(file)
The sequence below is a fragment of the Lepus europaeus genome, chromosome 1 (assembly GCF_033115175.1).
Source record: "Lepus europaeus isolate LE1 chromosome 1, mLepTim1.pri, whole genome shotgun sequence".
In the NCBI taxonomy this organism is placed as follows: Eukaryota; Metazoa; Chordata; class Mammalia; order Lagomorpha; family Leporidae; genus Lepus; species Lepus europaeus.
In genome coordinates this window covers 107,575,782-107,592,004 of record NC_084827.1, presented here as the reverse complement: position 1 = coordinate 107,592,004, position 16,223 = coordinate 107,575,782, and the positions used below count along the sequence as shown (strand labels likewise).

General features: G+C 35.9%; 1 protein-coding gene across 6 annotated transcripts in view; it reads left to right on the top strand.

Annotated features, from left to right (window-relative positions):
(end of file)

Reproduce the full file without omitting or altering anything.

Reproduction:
The sequence below is a fragment of the Lepus europaeus genome, chromosome 1 (assembly GCF_033115175.1).
Source record: "Lepus europaeus isolate LE1 chromosome 1, mLepTim1.pri, whole genome shotgun sequence".
In the NCBI taxonomy this organism is placed as follows: Eukaryota; Metazoa; Chordata; class Mammalia; order Lagomorpha; family Leporidae; genus Lepus; species Lepus europaeus.
In genome coordinates this window covers 107,575,782-107,592,004 of record NC_084827.1, presented here as the reverse complement: position 1 = coordinate 107,592,004, position 16,223 = coordinate 107,575,782, and the positions used below count along the sequence as shown (strand labels likewise).

General features: G+C 35.9%; 1 protein-coding gene across 6 annotated transcripts in view; it reads left to right on the top strand.

Annotated features, from left to right (window-relative positions):